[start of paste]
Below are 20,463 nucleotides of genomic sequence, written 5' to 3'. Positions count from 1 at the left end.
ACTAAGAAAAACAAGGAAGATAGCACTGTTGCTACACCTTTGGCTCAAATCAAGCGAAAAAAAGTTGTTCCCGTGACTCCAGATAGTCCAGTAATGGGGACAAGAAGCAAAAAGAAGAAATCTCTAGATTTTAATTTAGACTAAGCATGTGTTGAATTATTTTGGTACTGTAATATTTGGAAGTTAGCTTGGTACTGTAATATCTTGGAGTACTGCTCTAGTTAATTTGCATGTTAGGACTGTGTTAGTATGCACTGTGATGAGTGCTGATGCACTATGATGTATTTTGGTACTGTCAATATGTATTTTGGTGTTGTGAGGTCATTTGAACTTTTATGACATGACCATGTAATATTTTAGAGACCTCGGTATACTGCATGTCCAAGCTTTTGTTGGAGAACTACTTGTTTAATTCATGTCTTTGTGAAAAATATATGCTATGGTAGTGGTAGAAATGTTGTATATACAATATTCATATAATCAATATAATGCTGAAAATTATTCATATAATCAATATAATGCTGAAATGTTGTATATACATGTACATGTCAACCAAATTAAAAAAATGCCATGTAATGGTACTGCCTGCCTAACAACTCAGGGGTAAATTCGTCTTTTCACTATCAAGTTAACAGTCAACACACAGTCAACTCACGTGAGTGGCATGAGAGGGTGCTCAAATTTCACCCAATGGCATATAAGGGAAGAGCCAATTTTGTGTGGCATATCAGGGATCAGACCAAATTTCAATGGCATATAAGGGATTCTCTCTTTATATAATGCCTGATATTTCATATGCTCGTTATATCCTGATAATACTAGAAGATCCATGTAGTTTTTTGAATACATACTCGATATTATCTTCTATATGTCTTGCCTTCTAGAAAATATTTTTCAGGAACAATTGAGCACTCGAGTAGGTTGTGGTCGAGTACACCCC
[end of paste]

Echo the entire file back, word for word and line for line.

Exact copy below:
Below are 20,463 nucleotides of genomic sequence, written 5' to 3'. Positions count from 1 at the left end.
ACTAAGAAAAACAAGGAAGATAGCACTGTTGCTACACCTTTGGCTCAAATCAAGCGAAAAAAAGTTGTTCCCGTGACTCCAGATAGTCCAGTAATGGGGACAAGAAGCAAAAAGAAGAAATCTCTAGATTTTAATTTAGACTAAGCATGTGTTGAATTATTTTGGTACTGTAATATTTGGAAGTTAGCTTGGTACTGTAATATCTTGGAGTACTGCTCTAGTTAATTTGCATGTTAGGACTGTGTTAGTATGCACTGTGATGAGTGCTGATGCACTATGATGTATTTTGGTACTGTCAATATGTATTTTGGTGTTGTGAGGTCATTTGAACTTTTATGACATGACCATGTAATATTTTAGAGACCTCGGTATACTGCATGTCCAAGCTTTTGTTGGAGAACTACTTGTTTAATTCATGTCTTTGTGAAAAATATATGCTATGGTAGTGGTAGAAATGTTGTATATACAATATTCATATAATCAATATAATGCTGAAAATTATTCATATAATCAATATAATGCTGAAATGTTGTATATACATGTACATGTCAACCAAATTAAAAAAATGCCATGTAATGGTACTGCCTGCCTAACAACTCAGGGGTAAATTCGTCTTTTCACTATCAAGTTAACAGTCAACACACAGTCAACTCACGTGAGTGGCATGAGAGGGTGCTCAAATTTCACCCAATGGCATATAAGGGAAGAGCCAATTTTGTGTGGCATATCAGGGATCAGACCAAATTTCAATGGCATATAAGGGATTCTCTCTTTATATAATGCCTGATATTTCATATGCTCGTTATATCCTGATAATACTAGAAGATCCATGTAGTTTTTTGAATACATACTCGATATTATCTTCTATATGTCTTGCCTTCTAGAAAATATTTTTCAGGAACAATTGAGCACTCGAGTAGGTTGTGGTCGAGTACACCCC